5. the general public — including former astronomy/cosmology students who retain an interest in cosmology research and have the competence to understand research articles — who do not have access to any research institute or university journal subscriptions.

    Arguments 1, 2, and 3 are practical problems; these researchers will generally know that they can search ArXiv and the ADS and after 30–120 seconds will find out if the article is available on ArXiv, or possibly by open access on the journal website.

    Argument 3 here can be considered as a form of racism. There are several Nobel prizes explicitly related to Bose's contributions to physics, Chandrasekhar actually got a Nobel prize rather than merely having his name cited in the topics of Nobel prize awards, but the reality of today's economic/political/sociological setup is that the budgets of many Indian astronomy research institutes are far lower than that of rich-country institutes, so excellent scientists of high international reputations, and their undergraduate and postgraduate students, have to do research without having access to any paid journal subscriptions.

    Argument 5 could be considered as arrogance, elitism, and/or bad public relations in the Internet epoch.

  • A&A now has a short embargo (12 months?) for paywall blocks on articles, after which all articles become gold open access (with no extra charges to authors); MNRAS has a longer embargo, and other journals are under pressure to shift to open access. So what are arguments for including ArXiv identifiers for peer-reviewed articles that are available under open access by the publishers?

    1. It would require a lot of extra administrative effort by authors to update their .bib files depending on the dates on which articles become open access after an embargo;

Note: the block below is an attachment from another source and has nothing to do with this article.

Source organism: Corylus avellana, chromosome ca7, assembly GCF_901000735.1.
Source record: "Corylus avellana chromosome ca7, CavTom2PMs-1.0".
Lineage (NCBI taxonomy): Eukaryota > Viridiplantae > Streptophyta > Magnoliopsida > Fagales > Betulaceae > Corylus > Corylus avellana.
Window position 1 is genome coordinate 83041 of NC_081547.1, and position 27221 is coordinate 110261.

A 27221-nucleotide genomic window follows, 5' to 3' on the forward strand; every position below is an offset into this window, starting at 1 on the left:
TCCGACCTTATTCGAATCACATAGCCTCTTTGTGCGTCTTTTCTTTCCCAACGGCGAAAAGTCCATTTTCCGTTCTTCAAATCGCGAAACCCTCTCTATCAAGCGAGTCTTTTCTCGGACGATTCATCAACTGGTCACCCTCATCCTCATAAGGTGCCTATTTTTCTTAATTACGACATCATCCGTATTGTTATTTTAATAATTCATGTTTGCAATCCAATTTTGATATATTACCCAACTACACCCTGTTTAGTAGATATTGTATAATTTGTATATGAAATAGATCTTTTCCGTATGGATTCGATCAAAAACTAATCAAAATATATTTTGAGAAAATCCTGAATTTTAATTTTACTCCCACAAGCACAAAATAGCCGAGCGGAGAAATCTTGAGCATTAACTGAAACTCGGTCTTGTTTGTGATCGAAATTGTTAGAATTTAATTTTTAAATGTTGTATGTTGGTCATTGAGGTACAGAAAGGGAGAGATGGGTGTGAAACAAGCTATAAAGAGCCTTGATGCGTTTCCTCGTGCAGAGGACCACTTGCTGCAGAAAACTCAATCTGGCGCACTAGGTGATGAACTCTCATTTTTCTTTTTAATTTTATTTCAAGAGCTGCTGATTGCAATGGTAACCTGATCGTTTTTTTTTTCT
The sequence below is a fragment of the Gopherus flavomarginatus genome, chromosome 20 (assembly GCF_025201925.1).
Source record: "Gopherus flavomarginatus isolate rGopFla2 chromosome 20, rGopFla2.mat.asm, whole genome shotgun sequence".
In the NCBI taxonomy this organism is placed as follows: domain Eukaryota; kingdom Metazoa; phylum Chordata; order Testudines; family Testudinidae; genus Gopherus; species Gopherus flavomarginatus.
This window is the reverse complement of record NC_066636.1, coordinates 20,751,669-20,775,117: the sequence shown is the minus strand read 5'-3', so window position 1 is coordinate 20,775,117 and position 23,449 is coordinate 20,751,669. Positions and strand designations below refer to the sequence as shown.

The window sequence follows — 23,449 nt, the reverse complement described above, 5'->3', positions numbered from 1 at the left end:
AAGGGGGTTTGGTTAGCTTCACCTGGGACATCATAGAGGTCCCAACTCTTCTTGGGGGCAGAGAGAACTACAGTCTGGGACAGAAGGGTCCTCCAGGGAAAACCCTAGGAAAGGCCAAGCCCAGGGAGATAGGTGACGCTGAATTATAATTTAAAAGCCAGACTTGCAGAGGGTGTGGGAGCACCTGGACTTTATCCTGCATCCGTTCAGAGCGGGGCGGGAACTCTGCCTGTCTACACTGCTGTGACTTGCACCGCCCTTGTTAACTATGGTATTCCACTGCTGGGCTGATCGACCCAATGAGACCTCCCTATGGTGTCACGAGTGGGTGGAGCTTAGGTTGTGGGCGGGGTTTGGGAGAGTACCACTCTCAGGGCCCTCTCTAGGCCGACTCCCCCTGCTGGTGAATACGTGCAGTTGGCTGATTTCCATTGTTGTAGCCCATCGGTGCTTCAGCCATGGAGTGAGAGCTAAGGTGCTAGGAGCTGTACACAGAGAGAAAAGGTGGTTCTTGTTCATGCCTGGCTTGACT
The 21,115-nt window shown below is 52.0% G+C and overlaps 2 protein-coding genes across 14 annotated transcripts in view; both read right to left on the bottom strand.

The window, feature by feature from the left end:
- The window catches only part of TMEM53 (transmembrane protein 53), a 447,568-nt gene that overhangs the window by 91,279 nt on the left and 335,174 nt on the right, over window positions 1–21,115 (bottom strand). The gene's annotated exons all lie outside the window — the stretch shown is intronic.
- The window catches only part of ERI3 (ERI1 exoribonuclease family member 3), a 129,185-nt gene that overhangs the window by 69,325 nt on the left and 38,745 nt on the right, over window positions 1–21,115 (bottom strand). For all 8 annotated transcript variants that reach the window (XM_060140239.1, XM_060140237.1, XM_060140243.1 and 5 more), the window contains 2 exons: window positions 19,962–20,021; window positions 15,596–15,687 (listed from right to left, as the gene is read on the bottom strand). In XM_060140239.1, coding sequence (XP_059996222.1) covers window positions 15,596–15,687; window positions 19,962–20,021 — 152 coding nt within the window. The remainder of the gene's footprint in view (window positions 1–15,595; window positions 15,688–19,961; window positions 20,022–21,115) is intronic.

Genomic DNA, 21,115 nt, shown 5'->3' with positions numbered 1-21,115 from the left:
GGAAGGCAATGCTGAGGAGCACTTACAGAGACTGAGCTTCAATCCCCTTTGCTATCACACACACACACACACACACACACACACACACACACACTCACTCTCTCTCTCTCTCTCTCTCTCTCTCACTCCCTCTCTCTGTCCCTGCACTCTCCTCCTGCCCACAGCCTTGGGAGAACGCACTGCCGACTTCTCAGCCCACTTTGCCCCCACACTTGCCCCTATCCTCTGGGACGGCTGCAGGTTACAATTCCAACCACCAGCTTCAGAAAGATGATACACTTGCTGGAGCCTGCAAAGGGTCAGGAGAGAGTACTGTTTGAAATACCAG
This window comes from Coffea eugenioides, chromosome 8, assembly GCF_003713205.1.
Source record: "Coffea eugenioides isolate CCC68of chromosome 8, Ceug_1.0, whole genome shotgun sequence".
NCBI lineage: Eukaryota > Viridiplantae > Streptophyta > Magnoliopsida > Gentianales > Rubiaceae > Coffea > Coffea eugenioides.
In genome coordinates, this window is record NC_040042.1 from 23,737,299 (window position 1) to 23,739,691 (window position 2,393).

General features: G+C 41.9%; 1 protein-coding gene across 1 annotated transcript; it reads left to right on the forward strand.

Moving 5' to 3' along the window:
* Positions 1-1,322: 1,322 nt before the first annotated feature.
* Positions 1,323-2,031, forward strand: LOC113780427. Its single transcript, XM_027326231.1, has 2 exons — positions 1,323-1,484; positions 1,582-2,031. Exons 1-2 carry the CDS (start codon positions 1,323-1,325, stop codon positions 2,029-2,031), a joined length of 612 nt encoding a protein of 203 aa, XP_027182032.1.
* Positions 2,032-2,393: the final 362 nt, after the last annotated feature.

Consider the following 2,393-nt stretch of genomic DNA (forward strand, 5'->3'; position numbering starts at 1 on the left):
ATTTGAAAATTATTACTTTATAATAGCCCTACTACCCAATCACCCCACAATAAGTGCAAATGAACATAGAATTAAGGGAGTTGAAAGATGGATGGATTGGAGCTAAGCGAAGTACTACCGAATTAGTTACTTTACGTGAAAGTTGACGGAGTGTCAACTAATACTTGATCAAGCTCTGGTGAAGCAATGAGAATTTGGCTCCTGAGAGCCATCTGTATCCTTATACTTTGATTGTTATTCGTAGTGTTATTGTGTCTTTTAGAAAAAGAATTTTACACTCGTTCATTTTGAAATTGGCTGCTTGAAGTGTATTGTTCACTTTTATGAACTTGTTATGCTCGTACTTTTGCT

2. It would require a lot of extra administrative effort by authors to modify their .bib files to separate out journals whose articles are never open access from those with an embargo period;
    3. Authors at institutions with some or many journal subscriptions generally don't notice whether or not a cited article is behind a paywall, because the publishers' servers usually have IP filters that automatically recognise authors' computers as having authorisation to access the articles.
    4. Although big journal publishers can probably be relied on, to some degree, to maintain their article archives in the long-term, we know that the group of people running ArXiv have solid experience in long-term archiving and backing up (data storage redundancy) practices, and they have no conflict between commercial motivations and scientific aims.
    5. A typical article has anywhere from 30–100 or so references. Each of those also has from 30–100 or so "second-level" references. And so on. Even if the n-th level references are to a large degree redundant, a complete survey of the third or fourth level of references could easily cover 1000–10,000 articles. Nobody is going to read that many background articles, and not even their abstracts. Obviously, in practice, a reader can only trace back a modest number of references, and a modest number of references in those references. So for those articles that can be, after a little effort, found by the reader despite the ArXiv identifier being omitted, or as publisher-provided online articles, the hiding of the ArXiv identifier (and lack of a clickable ArXiv link) slows down the time for the reader to find the abstract and decide whether or not to read further. Even though the slowdown might only be an extra minute, multiplying that extra minute by the number of references to be potentially checked leads to a big number of minutes. Adding unnecessary "administrative" work for the reader is obstructive.

So that's why you should include ArXiv references in the bibliographies of your research articles. You can set up a LaTeX command so that if the journal asks you to remove them in the official version, you do that at the final stage for your "official" version, because you don't want to waste time trying to convince the journal about the ethical arguments above. But in your ArXiv versions and other versions that you might distribute to colleagues, you should favour the more ethical versions, which include the ArXiv references.